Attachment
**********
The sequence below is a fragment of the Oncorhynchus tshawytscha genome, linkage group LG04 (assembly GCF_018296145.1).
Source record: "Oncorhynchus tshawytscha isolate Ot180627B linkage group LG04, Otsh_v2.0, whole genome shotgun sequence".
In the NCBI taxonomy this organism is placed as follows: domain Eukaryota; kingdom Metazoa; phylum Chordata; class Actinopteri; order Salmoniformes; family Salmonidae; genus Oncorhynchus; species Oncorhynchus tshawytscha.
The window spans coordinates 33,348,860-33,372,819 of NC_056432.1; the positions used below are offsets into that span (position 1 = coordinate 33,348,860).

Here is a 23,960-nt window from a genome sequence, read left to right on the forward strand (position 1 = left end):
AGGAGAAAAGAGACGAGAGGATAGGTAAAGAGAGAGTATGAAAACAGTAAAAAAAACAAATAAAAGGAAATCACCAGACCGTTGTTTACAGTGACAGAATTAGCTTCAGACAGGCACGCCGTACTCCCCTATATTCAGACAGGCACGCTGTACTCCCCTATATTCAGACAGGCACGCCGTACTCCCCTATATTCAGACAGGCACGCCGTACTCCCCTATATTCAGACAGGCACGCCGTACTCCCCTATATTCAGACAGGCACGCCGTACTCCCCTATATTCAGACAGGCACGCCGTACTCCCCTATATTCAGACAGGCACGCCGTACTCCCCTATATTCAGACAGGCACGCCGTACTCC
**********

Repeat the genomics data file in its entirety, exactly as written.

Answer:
The sequence below is a fragment of the Oncorhynchus tshawytscha genome, linkage group LG04 (assembly GCF_018296145.1).
Source record: "Oncorhynchus tshawytscha isolate Ot180627B linkage group LG04, Otsh_v2.0, whole genome shotgun sequence".
In the NCBI taxonomy this organism is placed as follows: domain Eukaryota; kingdom Metazoa; phylum Chordata; class Actinopteri; order Salmoniformes; family Salmonidae; genus Oncorhynchus; species Oncorhynchus tshawytscha.
The window spans coordinates 33,348,860-33,372,819 of NC_056432.1; the positions used below are offsets into that span (position 1 = coordinate 33,348,860).

Here is a 23,960-nt window from a genome sequence, read left to right on the forward strand (position 1 = left end):
AGGAGAAAAGAGACGAGAGGATAGGTAAAGAGAGAGTATGAAAACAGTAAAAAAAACAAATAAAAGGAAATCACCAGACCGTTGTTTACAGTGACAGAATTAGCTTCAGACAGGCACGCCGTACTCCCCTATATTCAGACAGGCACGCTGTACTCCCCTATATTCAGACAGGCACGCCGTACTCCCCTATATTCAGACAGGCACGCCGTACTCCCCTATATTCAGACAGGCACGCCGTACTCCCCTATATTCAGACAGGCACGCCGTACTCCCCTATATTCAGACAGGCACGCCGTACTCCCCTATATTCAGACAGGCACGCCGTACTCCCCTATATTCAGACAGGCACGCCGTACTCC